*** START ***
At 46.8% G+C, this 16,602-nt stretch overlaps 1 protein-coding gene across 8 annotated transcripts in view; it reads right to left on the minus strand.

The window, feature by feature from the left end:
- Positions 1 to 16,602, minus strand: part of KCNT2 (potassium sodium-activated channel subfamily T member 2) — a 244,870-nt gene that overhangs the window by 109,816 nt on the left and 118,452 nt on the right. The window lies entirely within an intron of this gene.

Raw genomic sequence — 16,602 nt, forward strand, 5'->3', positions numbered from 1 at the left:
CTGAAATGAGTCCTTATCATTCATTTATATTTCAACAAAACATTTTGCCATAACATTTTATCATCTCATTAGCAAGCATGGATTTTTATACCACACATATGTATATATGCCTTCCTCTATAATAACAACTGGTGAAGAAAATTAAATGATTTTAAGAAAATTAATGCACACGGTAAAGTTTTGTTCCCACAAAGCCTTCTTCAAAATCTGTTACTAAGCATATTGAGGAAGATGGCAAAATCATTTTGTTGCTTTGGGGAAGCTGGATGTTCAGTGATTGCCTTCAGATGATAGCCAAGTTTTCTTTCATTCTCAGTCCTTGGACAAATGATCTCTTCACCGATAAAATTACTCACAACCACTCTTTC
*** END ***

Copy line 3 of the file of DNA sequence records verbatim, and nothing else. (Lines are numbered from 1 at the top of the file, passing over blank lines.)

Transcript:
- Positions 1 to 16,602, minus strand: part of KCNT2 (potassium sodium-activated channel subfamily T member 2) — a 244,870-nt gene that overhangs the window by 109,816 nt on the left and 118,452 nt on the right. The window lies entirely within an intron of this gene.